"There is a certain degree of social isolation that everyone is experiencing, even people who are very wealthy. And you know, we are social animals. We evolved to have socially dependent nervous systems. So you don't manage your body budget on your own. Other people metaphorically make deposits and withdrawals. And one thing that seems important here is that when you join a social movement, you surround yourself with people who are like-minded. Who think the way that you do. Whose behavior is very predictable to you, because you're predictable to them.
"And that actually gives your body budget a bit of a break. It makes it just easier to get through the day when other people are very predictable to you. Because in the end, the best thing for a human nervous system, for your body budget, is another human. But the worst thing also is another human. And being around people who are unpredictable or who believe things that you don't believe ... you pay some metabolic taxes for that. And it doesn't really matter how monetarily impoverished or enriched you are. You'll pay that tax."
On the benefit of making eye contact and talking with each other, despite differences
Lisa Feldman Barrett: "We have this amazing capacity, when we talk about connecting with each other, that's not just a metaphor. So when we're in the same room with each other and we are communicating, our breathing and our heart rates can synchronize, our movements can synchronize. We regulate each other's attention by eye contact. Making eye contact can actually make someone pay more attention to you. It can direct what they pay attention to and so on.
"So in a very real way, we are the regulators and caretakers of each other's nervous systems as much as our own. And this is really important. Because it means that we are even for the briefest moment, creating a social reality that is different from one where everyone is in their own little sort of informational silos.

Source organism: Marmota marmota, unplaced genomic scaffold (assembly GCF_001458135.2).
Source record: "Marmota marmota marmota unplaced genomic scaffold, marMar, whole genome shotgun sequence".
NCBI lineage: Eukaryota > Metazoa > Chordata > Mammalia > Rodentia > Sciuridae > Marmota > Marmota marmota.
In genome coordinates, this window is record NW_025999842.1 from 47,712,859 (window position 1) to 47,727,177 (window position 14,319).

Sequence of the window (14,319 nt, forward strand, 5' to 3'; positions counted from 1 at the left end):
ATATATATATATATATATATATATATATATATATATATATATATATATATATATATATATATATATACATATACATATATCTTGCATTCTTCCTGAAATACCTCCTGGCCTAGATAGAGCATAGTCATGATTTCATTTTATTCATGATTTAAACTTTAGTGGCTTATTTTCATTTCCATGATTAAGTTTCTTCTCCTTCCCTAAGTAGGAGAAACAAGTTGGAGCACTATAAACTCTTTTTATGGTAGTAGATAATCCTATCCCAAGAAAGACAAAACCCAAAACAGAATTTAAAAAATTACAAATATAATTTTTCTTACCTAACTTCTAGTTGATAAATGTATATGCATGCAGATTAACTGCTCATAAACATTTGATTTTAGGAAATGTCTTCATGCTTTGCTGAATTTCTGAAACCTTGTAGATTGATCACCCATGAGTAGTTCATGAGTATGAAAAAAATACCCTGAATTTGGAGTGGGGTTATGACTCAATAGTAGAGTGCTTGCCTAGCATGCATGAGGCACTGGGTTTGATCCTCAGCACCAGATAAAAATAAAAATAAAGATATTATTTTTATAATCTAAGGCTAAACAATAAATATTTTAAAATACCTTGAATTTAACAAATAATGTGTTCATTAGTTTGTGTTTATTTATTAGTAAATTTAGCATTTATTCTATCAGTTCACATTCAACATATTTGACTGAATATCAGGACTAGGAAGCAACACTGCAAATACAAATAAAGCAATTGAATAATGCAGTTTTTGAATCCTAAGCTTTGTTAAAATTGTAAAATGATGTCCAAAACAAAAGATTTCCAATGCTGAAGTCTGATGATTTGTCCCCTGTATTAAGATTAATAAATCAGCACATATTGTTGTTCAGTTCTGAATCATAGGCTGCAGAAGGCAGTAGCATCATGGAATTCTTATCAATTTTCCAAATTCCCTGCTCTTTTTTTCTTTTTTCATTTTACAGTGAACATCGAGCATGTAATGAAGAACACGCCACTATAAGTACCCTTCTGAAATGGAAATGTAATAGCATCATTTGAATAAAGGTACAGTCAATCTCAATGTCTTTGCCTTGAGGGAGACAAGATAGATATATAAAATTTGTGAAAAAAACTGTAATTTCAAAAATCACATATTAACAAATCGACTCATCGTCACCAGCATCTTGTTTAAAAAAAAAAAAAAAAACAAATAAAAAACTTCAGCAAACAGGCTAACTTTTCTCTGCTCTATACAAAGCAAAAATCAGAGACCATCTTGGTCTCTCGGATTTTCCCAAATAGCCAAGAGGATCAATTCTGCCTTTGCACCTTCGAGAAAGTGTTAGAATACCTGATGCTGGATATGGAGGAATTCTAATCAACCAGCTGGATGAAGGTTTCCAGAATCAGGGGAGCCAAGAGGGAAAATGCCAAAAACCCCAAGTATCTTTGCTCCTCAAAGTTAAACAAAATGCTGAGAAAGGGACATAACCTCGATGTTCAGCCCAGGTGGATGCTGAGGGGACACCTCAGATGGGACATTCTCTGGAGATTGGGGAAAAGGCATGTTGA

"And I just want to make a point. We haven't really talked about social reality and then what that is. But almost everything we're talking about here, democracy, the presidency, politics and so on. This is in the domain of social reality, where a group of people basically by collective agreement claim, make up a reality and then it becomes true. Like we impose the function of currency on little pieces of paper and then poof, those little pieces of paper have value, to trade for material goods.
"So much so that they influence people's actual [reality]. And so when people talk to each other and when they communicate with each other, that is the basis of a more robust social reality. When a president all of a sudden starts doing something that's different than other presidents did, and the public who elected that president don't do anything, or implicitly agree that it's OK. Then in fact, by definition, it becomes OK because the rule is defined by social reality. And the only antidote there is for people to actually communicate with each other."
On the role democratic institutions have in pushing back
Timothy Snyder: "We've identified, let's say, three problems. Social media, wealth inequality, the lack of a welfare state. If we solved all of those problems, would Americans all be perfect angels of democracy? No. But would America be a sounder democracy? And would people in general behave better? In general, have more time for one another? In general, be better listeners? And in general, be more open to the facts? Yes, in general, they would be.
"So I would say first, let's do all the things that we know would work and then confront the issue, which I agree ... exists of bad will. I mean, of course, there are people who don't like democracy. Of course, there are people who love authoritarianism. One of them was just the president of the United States. We got to watch it for four years and we're still watching it.
"So of course, there's also a moral side to this. And when one speaks of institutions and one speaks about neurological structures, there's still something left over, which is ethics. Democracy is also an ethic. I also think democracy leads to good outcomes. I have an ethical commitment to democracy. I think everyone has the right to be represented. And we can't leave that aside. That's of course, also part of the picture."
From The Reading List
Los Angeles Times: "Op-Ed: Words to fight the many faces of tyranny" — "It was one of those uncanny nights when everything blurs and then clarifies. It was July 20, 2017, and my family had just arrived in Warsaw. A protest march was underway in defense of an independent judiciary, so we joined it."
This program aired on October 5, 2021.